Electra, a green iron company, has raised $85 million to produce Low-Temperature Iron (LTI) from commercial and low-grade ores using zero-carbon intermittent electricity. Electra’s process emits zero carbon dioxide emissions and carries zero green premium, meaning it will cost the same or less than existing production methods powered by fossil fuels.
Electra, founded by entrepreneurs with decades of experience developing complex electrochemical systems, has created a novel process to electrochemically refine iron ore into pure iron at 60 degrees Celsius (140 degrees Fahrenheit) using renewable electricity and then convert the iron to steel using the existing infrastructure of electricity-powered arc furnaces. By comparison, 69% of steel today is made at approximately 1,600 degrees Celsius (2,912 degrees Fahrenheit) using coal, emitting about two tons of carbon dioxide for every ton of steel produced.
Electra’s Oxygen-Decoupled Electrolysis (ODE) process overcomes two interconnected challenges for the steel industry:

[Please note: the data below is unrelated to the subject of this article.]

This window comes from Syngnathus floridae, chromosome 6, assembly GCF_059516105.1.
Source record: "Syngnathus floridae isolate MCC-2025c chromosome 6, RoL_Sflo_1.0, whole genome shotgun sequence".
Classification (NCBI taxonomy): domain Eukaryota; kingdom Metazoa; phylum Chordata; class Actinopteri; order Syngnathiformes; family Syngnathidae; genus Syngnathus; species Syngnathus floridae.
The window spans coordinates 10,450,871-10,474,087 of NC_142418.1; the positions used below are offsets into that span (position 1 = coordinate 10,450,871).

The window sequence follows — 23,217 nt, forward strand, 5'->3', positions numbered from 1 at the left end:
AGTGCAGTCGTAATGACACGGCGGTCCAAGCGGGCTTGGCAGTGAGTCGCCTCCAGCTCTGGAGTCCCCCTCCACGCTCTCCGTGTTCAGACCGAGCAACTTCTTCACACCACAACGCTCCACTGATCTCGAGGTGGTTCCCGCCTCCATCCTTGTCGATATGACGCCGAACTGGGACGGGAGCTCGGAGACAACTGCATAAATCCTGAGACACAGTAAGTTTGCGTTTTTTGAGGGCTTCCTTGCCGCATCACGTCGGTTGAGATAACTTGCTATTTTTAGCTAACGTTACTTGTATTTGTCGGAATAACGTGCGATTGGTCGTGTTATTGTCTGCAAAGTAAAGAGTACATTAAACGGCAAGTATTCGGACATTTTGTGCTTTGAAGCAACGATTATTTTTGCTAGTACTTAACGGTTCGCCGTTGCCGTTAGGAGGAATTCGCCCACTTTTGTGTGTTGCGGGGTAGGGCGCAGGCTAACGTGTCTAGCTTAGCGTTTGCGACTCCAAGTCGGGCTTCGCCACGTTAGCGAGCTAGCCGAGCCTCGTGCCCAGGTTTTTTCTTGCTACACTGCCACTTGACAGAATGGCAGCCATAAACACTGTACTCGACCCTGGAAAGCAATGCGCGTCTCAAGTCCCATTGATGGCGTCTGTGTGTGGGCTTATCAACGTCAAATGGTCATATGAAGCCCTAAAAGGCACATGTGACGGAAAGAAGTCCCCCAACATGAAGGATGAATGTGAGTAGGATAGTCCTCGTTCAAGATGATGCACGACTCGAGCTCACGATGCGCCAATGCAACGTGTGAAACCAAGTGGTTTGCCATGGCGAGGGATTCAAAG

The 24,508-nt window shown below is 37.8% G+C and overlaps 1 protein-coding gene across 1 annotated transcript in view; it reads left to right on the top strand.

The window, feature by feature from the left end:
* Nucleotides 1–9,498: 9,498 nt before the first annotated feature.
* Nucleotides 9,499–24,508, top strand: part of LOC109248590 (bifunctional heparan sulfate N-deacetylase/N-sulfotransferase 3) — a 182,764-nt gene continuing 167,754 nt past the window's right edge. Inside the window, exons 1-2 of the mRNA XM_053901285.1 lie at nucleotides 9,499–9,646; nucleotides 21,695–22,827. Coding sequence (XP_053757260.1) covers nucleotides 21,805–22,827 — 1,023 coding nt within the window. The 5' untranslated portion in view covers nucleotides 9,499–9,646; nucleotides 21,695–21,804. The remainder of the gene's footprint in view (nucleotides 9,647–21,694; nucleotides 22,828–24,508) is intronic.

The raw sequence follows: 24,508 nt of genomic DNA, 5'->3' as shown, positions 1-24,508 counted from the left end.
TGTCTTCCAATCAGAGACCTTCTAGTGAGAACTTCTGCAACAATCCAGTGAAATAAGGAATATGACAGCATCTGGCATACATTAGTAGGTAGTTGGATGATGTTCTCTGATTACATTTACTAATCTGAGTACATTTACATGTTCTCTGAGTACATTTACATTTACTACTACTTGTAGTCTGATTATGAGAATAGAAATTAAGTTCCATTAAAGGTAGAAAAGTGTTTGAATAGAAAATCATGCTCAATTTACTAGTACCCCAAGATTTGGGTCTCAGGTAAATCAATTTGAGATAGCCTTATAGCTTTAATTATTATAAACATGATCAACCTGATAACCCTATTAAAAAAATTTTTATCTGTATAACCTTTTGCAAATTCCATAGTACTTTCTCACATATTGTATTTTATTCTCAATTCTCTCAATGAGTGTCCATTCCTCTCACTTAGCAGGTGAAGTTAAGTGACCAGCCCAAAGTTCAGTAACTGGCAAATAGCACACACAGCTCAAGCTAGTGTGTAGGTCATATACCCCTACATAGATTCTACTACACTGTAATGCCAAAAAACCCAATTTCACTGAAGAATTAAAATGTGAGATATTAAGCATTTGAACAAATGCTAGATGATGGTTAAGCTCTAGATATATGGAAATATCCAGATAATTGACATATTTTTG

Decarbonizing Steelmaking: The steel industry produces 1.9 billion metric tons of crude steel and causes 3.7 gigatons of direct and indirect carbon dioxide emissions annually, or 10% of the global total. If the steel industry were a country, its carbon emissions would rank third in the world behind China and the United States. Conversion of iron ore into iron accounts for 90% of steelmaking emissions that may be eliminated using Electra’s process.
The “Iron Ore Challenge”: Commercial iron ores with iron content of 62% or higher are projected to be in short supply by the early 2030s. Hydrogen or natural gas-based steelmaking requires ores with the highest iron content at 67% or above, making the cost and ore supply challenge even more acute for these processes. Electra’s process intakes lower-grade ores with iron content as low as 35% without the additional cost of grinding, beneficiation, and pelletization, enabling zero green premium and a more diverse iron ore supply chain.
Courtesy of Electra.